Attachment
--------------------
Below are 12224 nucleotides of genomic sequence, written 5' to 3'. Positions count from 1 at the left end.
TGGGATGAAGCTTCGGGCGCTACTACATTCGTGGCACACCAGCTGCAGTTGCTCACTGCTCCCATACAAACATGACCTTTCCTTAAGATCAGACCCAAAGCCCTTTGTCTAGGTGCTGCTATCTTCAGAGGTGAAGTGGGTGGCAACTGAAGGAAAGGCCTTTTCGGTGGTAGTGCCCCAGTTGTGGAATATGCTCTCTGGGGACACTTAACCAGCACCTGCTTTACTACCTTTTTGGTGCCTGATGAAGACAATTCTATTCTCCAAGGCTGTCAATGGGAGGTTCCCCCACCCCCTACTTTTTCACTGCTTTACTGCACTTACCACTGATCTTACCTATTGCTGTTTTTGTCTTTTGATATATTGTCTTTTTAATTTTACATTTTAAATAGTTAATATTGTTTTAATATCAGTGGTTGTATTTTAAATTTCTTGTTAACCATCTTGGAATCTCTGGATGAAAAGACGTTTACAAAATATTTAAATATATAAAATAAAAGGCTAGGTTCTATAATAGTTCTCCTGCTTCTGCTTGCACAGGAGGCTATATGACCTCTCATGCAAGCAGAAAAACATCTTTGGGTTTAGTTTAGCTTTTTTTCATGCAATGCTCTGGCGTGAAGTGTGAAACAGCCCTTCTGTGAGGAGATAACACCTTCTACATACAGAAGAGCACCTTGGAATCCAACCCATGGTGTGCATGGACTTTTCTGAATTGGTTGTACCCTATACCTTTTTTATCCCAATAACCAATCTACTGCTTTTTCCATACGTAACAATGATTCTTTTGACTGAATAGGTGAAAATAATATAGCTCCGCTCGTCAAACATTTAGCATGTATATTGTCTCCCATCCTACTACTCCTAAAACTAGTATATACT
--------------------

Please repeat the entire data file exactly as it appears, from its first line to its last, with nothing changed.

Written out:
Below are 12224 nucleotides of genomic sequence, written 5' to 3'. Positions count from 1 at the left end.
TGGGATGAAGCTTCGGGCGCTACTACATTCGTGGCACACCAGCTGCAGTTGCTCACTGCTCCCATACAAACATGACCTTTCCTTAAGATCAGACCCAAAGCCCTTTGTCTAGGTGCTGCTATCTTCAGAGGTGAAGTGGGTGGCAACTGAAGGAAAGGCCTTTTCGGTGGTAGTGCCCCAGTTGTGGAATATGCTCTCTGGGGACACTTAACCAGCACCTGCTTTACTACCTTTTTGGTGCCTGATGAAGACAATTCTATTCTCCAAGGCTGTCAATGGGAGGTTCCCCCACCCCCTACTTTTTCACTGCTTTACTGCACTTACCACTGATCTTACCTATTGCTGTTTTTGTCTTTTGATATATTGTCTTTTTAATTTTACATTTTAAATAGTTAATATTGTTTTAATATCAGTGGTTGTATTTTAAATTTCTTGTTAACCATCTTGGAATCTCTGGATGAAAAGACGTTTACAAAATATTTAAATATATAAAATAAAAGGCTAGGTTCTATAATAGTTCTCCTGCTTCTGCTTGCACAGGAGGCTATATGACCTCTCATGCAAGCAGAAAAACATCTTTGGGTTTAGTTTAGCTTTTTTTCATGCAATGCTCTGGCGTGAAGTGTGAAACAGCCCTTCTGTGAGGAGATAACACCTTCTACATACAGAAGAGCACCTTGGAATCCAACCCATGGTGTGCATGGACTTTTCTGAATTGGTTGTACCCTATACCTTTTTTATCCCAATAACCAATCTACTGCTTTTTCCATACGTAACAATGATTCTTTTGACTGAATAGGTGAAAATAATATAGCTCCGCTCGTCAAACATTTAGCATGTATATTGTCTCCCATCCTACTACTCCTAAAACTAGTATATACT